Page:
MISSOULA — When Sayeed Pridgett got a text from his father indicating he was named to the Preseason All-Big Sky Conference team, there were a few thoughts running through his head.
Most importantly, however, was what’s next as the Montana men’s basketball team draws closer to the start of the 2019-20 season.
“It was definitely great to get that honor and now that I’ve got that achievement I’ve got a lot of people aiming at me a lot harder because they want to take my spot,” Pridgett said on Wednesday afternoon. “It’s going to make me play a lot harder and make sure I elevate my game every day.”
The 6-foot-5 Griz senior guard has certainly improved over the last three years — he actually has been the recipient of the Ryan Dick team award three times, which goes to the most improved UM player — and his final season could very well involve another big jump.
Second on the team in points scored last season with 15.1, he also finished with a team-leading 1.3 steals per game and hit 46.3 percent of his shots from behind the arc. He also averaged a touch under 30 minutes a game, grabbing 4.9 rebounds per game and dished out the second-most assists of any Griz player.
A first-team all-Big Sky honoree last year as Montana won its second conference championship in a row, the preseason award was not exactly unexpected. Pridgett ended the season on an impressive hot streak following Jamar Akoh’s untimely injury and was something of a dark horse Big Sky MVP candidate.
“(Pridgett has) a competitive drive that can’t be created. You can’t fake it,” Montana men’s basketball head coach Travis DeCuire said. “You either have it in you or you don’t and he brings it every day. You know whether he’s playing with the best group or the worst group or a young group or a veteran group, he’s the same player and he raises the level of competition every day and that’s the most important thing for this team right now.”
Joining Pridgett on the preseason all-conference squad are Montana State’s Harald Frey, Portland State junior Holland Woods, Weber State senior Jerrick Harding and Eastern Washington’s Mason Peatling and Jacob Davison.
“They’re a very talented group,” Pridgett said. “Just knowing that they’re putting in the same work I probably put in this summer, just knowing those guys, they’re going to be at their best when we play.”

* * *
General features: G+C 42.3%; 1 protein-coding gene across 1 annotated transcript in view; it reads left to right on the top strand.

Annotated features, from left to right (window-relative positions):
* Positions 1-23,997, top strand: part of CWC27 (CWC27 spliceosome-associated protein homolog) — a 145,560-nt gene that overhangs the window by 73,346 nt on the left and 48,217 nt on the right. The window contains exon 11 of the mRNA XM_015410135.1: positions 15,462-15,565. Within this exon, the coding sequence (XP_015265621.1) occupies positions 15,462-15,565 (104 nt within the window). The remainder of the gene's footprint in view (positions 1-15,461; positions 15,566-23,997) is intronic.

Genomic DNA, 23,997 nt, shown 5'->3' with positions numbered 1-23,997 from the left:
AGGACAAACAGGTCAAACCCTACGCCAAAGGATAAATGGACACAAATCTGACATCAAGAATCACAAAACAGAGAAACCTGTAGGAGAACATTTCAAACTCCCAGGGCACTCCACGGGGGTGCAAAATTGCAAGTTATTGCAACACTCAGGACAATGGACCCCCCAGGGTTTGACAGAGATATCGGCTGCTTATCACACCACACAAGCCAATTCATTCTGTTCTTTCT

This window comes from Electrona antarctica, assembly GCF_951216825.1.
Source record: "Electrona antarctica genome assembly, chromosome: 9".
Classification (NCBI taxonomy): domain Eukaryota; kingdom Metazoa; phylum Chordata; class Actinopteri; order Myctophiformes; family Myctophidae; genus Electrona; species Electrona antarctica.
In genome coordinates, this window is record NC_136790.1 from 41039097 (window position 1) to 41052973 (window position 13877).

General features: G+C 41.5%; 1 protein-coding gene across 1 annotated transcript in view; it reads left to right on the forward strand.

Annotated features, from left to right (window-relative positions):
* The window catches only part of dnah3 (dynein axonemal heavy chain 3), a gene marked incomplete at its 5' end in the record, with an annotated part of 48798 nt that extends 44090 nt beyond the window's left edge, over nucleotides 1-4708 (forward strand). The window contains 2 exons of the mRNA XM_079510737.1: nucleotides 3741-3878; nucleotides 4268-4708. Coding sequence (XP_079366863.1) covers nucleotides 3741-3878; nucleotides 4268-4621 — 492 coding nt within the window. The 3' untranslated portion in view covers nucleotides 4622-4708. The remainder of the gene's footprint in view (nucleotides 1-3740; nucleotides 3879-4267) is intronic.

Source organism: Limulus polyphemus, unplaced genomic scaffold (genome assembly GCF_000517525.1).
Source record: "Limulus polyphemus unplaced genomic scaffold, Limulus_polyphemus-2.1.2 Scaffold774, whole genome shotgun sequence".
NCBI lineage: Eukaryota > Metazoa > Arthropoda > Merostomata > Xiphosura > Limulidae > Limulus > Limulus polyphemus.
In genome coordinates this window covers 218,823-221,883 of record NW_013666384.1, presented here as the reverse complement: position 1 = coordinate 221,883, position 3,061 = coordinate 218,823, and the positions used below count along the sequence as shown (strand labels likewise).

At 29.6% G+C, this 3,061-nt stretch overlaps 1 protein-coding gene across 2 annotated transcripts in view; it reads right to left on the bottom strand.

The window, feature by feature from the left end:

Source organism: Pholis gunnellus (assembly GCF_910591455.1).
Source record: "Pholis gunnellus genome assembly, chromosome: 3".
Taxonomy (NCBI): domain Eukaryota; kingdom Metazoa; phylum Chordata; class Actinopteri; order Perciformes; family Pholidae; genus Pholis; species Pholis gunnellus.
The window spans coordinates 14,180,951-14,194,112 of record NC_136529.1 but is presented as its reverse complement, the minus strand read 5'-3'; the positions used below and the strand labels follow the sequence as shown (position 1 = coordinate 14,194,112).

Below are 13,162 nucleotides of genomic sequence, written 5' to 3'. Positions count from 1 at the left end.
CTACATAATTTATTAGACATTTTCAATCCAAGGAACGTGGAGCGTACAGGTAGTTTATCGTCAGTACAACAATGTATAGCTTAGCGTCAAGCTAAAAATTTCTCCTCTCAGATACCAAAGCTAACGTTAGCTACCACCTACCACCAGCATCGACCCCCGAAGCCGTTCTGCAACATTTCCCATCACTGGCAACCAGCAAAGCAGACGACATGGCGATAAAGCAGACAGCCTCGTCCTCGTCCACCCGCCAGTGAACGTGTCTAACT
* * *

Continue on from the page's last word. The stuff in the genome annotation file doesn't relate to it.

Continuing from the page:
Harding was named the preseason MVP after averaging 21.4 points per game to go along with an impressive steals average of 1.7 per contest. His 1621 points entering his senior season puts him at No. 27 on the all-time Big Sky scoring list.
Frey followed a strong sophomore season with an even more impressive junior campaign, averaging 17.2 points and 5.0 assists and 4.5 rebounds a contest on the way to All-Big Sky second team honors.
The Norway native ranked second in the conference with a 2.6 assist-to-turnover ration and an 84.6 percent rate from the free throw line. Frey was especially sharp in Big Sky play and averaged 19.7 points against conference opponents.
He also hit 55-of-150 attempts from behind the arc.
Woods and Peatling joined Frey on the second-team conference list, averaging 15.0 points and 15.5 points, respectively. It was Woods' second-straight preseason honor and he also tacked on 5.3 assists and 1.6 steals during an impressive 2018-19 season.
"Mason is coming off his first spring and summer that he has been able to work out and get better," Eastern Washington head coach Shantay Legans said in a release. "We saw what he meant to our team when he came back from his injury last season, and we expect him to be even more dominant in the league now that he's had a full year to prepare."
Before suffering a season-ending injury in February, Davison was averaging 18.5 points a night. He made the Big Sky third-team last year. Both Peatling and Davison missed 12 games last year.
Peatling was also selected to the Big Sky All-Tournament team last season, which came after he averaged 20.3 points on blistering 62.9 percent shooting through the three games. He averaged a near double-double with 9.3 rebounds per game.
It was the second-straight year the Eagles made the conference tournament finale. Both times Eastern Washington fell to the Griz.
“The player of the year in the league every year is a borderline NBA player, if they didn’t make a team, they were a fringe guy,” DeCuire said. “So that says a lot about the guys that are being mentioned.”